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The site for a new town to be called Bovey was chosen on land owned by the Bovey Townsite Company near the north end of Trout Lake.  In April of 1904, surveyors were sent in to lay out the streets and the lots.  According to Minnesota state laws, the procedure for starting a new town required the filing with the county of plat, which delineated all streets and alleys; the owners of the Townsite were obligated to dedicate them to public use and ownership.  All lots had to be identified on the plat by block and section number. Then, once there was adequate population, application could be made to the county commissioners requesting incorporation and they would make the necessary arrangements for a local election to decide the matter.  If the vote was affirmative, the new community would become an incorporated village subject to the municipal laws of Minnesota.  Elections could then be held for village officers, and they in turn could establish local taxes, pass laws, and authorize public improvements.

The Bovey Townsite Company filed a plat in May 1904, and began advertising lots for sale.  In the Grand Rapids Herald Review the ad read: Bovey! The New Town-this new town is splendidly located overlooking one of the prettiest lakes in Northern Minnesota.  Surrounded with (and in huge block letters) BEDS OF IRON ORE".  The promise was made that the railroad would soon reach the vicinity, and the ad concluded:  "Lots now ready for sale-reasonable prices and terms-apply to E. J. Longyear-who has exclusive sale-Hibbing, Minnesota."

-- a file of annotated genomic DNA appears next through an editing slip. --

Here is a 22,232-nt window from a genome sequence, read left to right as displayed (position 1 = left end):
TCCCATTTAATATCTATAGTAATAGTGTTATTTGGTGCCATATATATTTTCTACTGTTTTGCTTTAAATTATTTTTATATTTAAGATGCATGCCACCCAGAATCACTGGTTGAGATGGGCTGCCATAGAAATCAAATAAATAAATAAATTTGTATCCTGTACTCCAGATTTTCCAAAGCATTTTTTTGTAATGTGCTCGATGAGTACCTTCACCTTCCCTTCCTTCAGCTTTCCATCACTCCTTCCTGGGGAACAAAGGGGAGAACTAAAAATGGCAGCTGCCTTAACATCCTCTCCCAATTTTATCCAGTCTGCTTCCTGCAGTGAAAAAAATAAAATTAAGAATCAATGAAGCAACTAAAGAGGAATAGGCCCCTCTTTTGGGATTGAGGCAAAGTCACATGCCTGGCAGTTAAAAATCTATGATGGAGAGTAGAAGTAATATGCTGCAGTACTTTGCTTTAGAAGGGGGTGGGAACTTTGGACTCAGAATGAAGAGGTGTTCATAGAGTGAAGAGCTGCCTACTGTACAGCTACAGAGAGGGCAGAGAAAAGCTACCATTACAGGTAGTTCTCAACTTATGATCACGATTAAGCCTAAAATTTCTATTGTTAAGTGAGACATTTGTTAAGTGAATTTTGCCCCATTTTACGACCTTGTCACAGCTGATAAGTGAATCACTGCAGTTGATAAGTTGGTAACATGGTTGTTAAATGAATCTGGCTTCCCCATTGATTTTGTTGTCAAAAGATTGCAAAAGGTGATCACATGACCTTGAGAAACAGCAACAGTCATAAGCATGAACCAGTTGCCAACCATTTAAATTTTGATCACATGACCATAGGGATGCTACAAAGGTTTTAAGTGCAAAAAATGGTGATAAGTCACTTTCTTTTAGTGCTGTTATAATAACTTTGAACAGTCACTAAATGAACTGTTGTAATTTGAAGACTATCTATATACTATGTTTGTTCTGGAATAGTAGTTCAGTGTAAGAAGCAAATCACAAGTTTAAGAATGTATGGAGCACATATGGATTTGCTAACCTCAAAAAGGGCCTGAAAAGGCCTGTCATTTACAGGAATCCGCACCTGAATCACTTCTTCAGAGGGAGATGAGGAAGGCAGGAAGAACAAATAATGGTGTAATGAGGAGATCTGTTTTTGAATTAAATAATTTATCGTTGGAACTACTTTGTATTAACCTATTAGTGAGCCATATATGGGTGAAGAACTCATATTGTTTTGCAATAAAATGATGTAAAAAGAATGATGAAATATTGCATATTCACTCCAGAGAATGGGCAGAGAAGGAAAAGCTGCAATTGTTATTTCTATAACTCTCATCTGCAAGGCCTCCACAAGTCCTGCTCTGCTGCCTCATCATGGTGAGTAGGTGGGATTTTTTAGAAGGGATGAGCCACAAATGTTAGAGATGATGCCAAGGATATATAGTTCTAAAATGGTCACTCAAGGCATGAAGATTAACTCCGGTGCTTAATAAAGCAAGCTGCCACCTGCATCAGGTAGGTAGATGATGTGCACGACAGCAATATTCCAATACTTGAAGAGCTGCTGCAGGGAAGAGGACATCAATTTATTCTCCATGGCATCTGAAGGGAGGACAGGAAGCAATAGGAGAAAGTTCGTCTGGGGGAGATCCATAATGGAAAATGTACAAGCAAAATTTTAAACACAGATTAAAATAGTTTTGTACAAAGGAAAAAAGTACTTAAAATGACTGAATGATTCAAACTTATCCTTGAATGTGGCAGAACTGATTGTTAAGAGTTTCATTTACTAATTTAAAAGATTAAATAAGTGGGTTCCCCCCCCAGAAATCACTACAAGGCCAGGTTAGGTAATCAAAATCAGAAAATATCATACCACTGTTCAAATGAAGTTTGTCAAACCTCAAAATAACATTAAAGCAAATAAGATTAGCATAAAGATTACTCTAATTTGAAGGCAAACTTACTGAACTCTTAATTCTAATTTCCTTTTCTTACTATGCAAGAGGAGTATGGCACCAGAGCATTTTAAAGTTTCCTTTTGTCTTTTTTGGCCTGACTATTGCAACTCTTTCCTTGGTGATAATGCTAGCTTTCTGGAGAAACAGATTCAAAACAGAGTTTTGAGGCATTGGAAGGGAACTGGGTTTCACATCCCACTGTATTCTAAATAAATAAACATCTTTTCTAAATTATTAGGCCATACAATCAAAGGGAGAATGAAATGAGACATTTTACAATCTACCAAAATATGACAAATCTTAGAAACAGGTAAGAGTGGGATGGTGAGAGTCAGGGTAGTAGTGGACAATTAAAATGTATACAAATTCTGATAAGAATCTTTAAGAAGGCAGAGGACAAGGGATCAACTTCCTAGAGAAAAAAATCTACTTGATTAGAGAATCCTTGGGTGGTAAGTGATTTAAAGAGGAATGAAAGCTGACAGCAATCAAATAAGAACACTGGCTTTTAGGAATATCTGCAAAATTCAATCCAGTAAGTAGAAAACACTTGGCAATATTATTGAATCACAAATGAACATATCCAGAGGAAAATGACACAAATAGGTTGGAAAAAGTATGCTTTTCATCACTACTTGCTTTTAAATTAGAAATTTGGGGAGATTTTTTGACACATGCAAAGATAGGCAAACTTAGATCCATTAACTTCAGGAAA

(From: John C. Greenway and the Opening of the Western Mesabi, by Donald L. Boese 1975.)



During the years of Cleveland's second term, 1893-1897, people began coming on to the Trout Lake country and settled farms.  There were no roads in those days and the farmer's had to hike through the woods to Grand Rapids for their grocery supplies.  There were plenty of mining camps being built around the area, but no one really thought about a creating a village.  It wasn't until 1902, after miners discovered ore that the town site was finally platted.  Since the Bovey-Delatre Lumber Company had been logging here for perhaps fifteen or twenty years, the town took its name and Bovey was formed. A mayor and council were elected in 1903 and on May 17, 1904, Bovey issued a petition for incorporation to the county board.

There were no private homes in Bovey those first few years, only large camps of men who were either logging or mining. Of course, saloons were built overnight, and it's rumored that there were more than twenty-six on main street at one time.



 © City of Bovey, Minnesota